Osteoarthritis is a joint disease that affects the protective
tissue covering the ends of your bones (cartilage). With this condition, the cartilage
breaks down or wears away. This creates friction between bones under cartilage and
causes pain and swelling in the affected joints.
Osteoarthritis affects approximately 27 million people in
the United States, according to the National Institute of Arthritis and Musculoskeletal and Skin
Diseases (NIAMS). The disease can develop in older people and
younger people, but it's most common in people over 65. Risk factors for
- sports injury
- joint overuse
There’s no cure, but treating the condition can reduce
symptoms and help you maintain an active lifestyle. After diagnosis, your
doctor can recommend a treatment plan based on the severity of your symptoms.
No single test can diagnose osteoarthritis. Your doctor will
complete several tests to determine whether you have this condition or a
Because osteoarthritis symptoms can be similar to other
arthritic and inflammatory diseases, your doctor will need to know details
about your condition. You’ll also need to answer questions about your medical
history and family history, and provide a list of all current medications.
Doctors usually complete a physical examination to check
your muscle strength and reflexes. They may also check your joints for swelling
or tenderness. You may be asked to complete simple activities during your
appointment like walking across the room or bending over. This helps your
doctor assess joint mobility.
a physical examination alone doesn’t provide answers. Your doctor may recommend
an imaging test to capture a picture of the affected joints and pinpoint the
cause of symptoms.
X-rays cannot create an image of cartilage, but they can
show cartilage loss and bone damage. This test helps your doctor diagnose
arthritis and determine the type of arthritis.
An X-ray machine uses an electromagnetic wave of high-energy
and shortwave lengths to create an internal digital image of the body. An X-ray
of affected joints takes about 10 to 15 minutes. No special preparation is
needed for this imaging test. But you may need to remove jewelry and clothes,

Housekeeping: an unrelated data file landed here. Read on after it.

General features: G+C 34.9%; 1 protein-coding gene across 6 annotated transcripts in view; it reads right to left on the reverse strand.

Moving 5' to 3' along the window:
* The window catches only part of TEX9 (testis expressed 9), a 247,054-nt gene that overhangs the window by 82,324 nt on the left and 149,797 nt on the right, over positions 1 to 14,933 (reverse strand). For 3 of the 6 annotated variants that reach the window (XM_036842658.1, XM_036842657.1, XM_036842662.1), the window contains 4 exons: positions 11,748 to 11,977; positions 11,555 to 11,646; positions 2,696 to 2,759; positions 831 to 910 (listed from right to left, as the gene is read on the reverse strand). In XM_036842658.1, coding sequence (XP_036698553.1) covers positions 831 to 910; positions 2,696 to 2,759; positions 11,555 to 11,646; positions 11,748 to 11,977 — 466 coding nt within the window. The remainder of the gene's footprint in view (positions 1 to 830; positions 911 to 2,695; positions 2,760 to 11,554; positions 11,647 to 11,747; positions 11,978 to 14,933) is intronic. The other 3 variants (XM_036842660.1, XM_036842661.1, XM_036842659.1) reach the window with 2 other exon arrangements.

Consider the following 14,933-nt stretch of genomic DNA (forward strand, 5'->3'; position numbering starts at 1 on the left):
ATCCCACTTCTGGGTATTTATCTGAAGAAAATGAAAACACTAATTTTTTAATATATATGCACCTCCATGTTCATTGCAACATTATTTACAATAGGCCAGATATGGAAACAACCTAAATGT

and you should tell the technician if you’re pregnant.
Magnetic Resonance Imaging (MRI)
If you’re experiencing pain and an X-ray image doesn’t show
cartilage loss, your doctor may recommend an MRI. This test creates a
computerized image of soft tissue and bones using radio waves and a strong
magnetic field. Your doctor can evaluate joint damage in different parts of
your body, such as the hips and knees. This helps determine if osteoarthritis
causes swelling and inflammation.
It takes between 30 minutes and two hours to complete an MRI
scan, depending on the number of images taken by the technician. No special
preparation is necessary for an MRI. You may need to remove your clothes and
wear a hospital gown during the scan.
The scan takes place inside a tube-like machine. Tell your doctor if you have a fear of
enclosed spaces (claustrophobia). You may be able to complete testing at a
facility that has an open MRI.
Since other diseases have symptoms similar to osteoarthritis
your doctor may order blood tests to rule out other causes. For example, a
higher level of rheumatoid factor antibiotics in your blood can be a sign of
rheumatoid arthritis. Blood tests can also diagnose other rheumatoid illnesses,
such as lupus and gout.
Blood tests are sometimes inconclusive. If your blood test
doesn’t provide a clear diagnosis, your doctor may suggest a joint fluid
analysis to check for osteoarthritis. With this test, your doctor inserts a
needle into an affected joint and draws fluid from this joint. Doctors can then
determine whether osteoarthritis, gout, or an infection causes pain. Your
doctor will prescribe antibiotics if you have an infection.
Osteoarthritis can progress and worsen over time. As your
condition deteriorates, simple activities like walking or bending can become
extremely painful or difficult. Medication, rest, and lifestyle changes can
help you live a relatively active and pain-free life.